Running FFmpeg commands from a Python Script

Arthur Wilton
2 min readMay 4, 2021

FFmpeg is one of my favorite tools for encoding video files, but even as someone who has used it for a few years the syntax can still be pretty tricky. To help with this I decided to create a Python script to help automate the common task of taking a video file and encoding it to an MP4 encoded with x264.

I’ll go through the process of how I created the script and break down each section. The first thing I do is import the subprocess module which allows me to run shell commands from Python. More info about subprocess can be found here. Then I setup a variable to define where the ffmpeg binary is located.

import subprocessffmpeg = "/usr/local/bin/ffmpeg"

I created a function grabUserInput() which prompts a user for input, stores that input in a dictionary, and returns that dictionary to be used in another function. Within that function I defined a nested function called filterInput() which is responsible for formatting the input message the user will see and setting a default value so the user can simply hit enter if they don’t wish to change the default value.

def grabUserInput():    def filterInput(message, default):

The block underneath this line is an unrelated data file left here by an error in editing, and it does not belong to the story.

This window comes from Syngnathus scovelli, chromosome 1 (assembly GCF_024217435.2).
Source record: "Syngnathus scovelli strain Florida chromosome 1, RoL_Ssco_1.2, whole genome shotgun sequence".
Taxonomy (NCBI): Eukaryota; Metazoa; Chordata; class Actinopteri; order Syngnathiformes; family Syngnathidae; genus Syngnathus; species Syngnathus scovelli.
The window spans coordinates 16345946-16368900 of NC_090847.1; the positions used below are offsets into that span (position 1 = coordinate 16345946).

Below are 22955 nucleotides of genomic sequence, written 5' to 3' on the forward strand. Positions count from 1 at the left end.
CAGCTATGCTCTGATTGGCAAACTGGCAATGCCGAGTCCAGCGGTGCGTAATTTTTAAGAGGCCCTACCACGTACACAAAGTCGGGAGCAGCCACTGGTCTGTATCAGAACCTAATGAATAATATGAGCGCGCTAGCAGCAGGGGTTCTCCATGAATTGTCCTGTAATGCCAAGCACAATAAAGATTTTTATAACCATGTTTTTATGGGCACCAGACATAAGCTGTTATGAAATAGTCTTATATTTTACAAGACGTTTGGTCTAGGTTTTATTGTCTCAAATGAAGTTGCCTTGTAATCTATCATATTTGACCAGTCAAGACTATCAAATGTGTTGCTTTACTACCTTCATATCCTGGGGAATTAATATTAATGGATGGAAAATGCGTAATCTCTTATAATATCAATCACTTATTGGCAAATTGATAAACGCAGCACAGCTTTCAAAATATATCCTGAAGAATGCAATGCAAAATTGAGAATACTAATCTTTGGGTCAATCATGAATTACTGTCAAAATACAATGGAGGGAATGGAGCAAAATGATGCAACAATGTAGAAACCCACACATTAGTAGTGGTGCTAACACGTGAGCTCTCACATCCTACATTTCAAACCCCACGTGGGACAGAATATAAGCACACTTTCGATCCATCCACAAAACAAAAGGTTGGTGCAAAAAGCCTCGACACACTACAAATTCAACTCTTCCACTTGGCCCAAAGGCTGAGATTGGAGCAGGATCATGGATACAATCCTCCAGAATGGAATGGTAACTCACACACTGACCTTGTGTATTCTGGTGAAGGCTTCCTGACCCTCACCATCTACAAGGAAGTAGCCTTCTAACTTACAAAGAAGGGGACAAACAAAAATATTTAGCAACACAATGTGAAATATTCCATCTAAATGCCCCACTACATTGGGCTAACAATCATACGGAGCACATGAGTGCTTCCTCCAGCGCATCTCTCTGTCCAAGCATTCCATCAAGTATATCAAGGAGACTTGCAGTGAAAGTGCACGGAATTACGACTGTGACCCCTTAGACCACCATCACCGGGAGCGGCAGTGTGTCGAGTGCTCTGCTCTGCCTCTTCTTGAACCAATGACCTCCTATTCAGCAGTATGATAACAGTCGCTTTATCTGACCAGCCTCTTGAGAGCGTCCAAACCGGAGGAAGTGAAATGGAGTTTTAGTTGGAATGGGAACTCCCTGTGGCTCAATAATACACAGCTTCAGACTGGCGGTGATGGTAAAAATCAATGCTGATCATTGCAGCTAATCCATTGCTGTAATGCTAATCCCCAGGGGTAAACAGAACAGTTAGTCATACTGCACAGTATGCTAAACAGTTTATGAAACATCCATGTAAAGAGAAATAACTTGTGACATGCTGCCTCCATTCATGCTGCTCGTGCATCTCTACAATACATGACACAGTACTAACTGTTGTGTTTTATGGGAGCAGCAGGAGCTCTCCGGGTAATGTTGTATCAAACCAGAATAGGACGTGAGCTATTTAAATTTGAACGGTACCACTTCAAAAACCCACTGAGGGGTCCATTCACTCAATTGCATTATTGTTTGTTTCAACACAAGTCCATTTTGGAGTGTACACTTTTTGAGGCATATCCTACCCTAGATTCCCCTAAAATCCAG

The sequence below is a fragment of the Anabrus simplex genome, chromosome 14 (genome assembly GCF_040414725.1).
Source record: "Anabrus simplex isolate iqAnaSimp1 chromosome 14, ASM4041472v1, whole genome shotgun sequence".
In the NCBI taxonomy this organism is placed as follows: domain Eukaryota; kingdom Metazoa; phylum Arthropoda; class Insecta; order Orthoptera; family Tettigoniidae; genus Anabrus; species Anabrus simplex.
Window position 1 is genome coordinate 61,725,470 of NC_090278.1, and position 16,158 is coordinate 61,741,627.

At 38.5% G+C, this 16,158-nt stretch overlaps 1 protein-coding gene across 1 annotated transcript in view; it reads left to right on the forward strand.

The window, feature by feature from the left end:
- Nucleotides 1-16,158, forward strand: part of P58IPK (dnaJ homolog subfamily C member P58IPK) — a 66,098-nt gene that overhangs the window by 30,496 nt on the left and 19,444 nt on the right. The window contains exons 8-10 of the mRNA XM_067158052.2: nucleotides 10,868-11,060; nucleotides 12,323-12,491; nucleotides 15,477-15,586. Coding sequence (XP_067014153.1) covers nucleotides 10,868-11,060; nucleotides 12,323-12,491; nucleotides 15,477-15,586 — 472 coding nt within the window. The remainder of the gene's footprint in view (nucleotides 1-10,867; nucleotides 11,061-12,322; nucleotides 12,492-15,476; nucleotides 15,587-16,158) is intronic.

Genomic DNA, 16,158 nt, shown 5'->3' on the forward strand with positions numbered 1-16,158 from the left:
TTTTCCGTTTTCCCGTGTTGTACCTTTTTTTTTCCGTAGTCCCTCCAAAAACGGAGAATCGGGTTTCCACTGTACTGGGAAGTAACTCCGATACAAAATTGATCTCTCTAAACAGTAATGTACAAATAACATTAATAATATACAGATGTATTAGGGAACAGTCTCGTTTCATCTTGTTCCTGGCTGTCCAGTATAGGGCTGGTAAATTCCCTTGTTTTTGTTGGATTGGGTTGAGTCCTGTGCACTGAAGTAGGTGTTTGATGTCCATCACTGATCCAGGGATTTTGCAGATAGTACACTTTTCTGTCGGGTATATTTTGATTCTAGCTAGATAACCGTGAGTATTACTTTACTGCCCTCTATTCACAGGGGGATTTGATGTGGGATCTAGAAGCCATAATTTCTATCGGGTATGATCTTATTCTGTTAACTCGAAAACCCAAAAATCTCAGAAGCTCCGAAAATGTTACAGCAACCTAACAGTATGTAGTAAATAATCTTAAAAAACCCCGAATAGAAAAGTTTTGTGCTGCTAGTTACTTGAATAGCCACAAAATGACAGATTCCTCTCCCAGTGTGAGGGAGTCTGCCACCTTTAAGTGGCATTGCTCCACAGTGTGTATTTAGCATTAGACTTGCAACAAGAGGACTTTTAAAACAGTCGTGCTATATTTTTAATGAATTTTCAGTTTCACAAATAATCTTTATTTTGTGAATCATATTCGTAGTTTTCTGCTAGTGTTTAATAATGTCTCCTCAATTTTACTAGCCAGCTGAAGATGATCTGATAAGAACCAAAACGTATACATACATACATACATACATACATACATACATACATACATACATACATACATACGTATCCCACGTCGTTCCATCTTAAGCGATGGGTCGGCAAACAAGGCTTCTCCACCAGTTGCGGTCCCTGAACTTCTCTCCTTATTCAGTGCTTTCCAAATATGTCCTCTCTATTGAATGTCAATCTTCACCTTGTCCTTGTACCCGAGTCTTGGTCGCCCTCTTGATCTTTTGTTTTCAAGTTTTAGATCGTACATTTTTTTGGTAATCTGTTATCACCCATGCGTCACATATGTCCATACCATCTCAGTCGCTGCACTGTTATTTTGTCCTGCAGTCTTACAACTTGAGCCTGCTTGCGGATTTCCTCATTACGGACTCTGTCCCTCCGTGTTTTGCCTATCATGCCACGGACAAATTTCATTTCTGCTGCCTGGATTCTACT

user_input = input (message)
if user_input == "":
user_input = default
return user_input
print("Hit enter for default values\n") user_input_dict = {} user_input_dict["input_file"] = filterInput("Input File: ", "")
return user_input_dict

The buildFFmpegCommand() function is responsible to take the returned user input from grabUserInput() and formatting it properly for the subprocess module. To run a shell command with subprocess you must provide it with a list of strings. Ideally each flag and command should be separated into their own list element.

def buildFFmpegCommand():    final_user_input = grabUserInput()    commands_list = [
return commands_list

Finally I created a function called runFFmpeg that takes in a list of commands and runs those commands with subprocess. I added in an extra message that gets printed when FFmpeg runs successfully, or when it errors out. This is a great feature of subprocess in that it lets you check the exit status of your shell command. Then I simply call the runFFmpeg() function to run the script.

def runFFmpeg(commands):    if == 0:
print ("FFmpeg Script Ran Successfully")
print ("There was an error running your FFmpeg script")

Here is the full script for reference. This gives you an idea of how you can add or remove FFmpeg commands as necessary. To expand this functionality further you could do something like list other options available instead of just the default option, since right now the script requires you to know the names of the FFmpeg options.



Arthur Wilton

Software Developer and Video/Post Production Professional. Recent graduate of Flatiron School.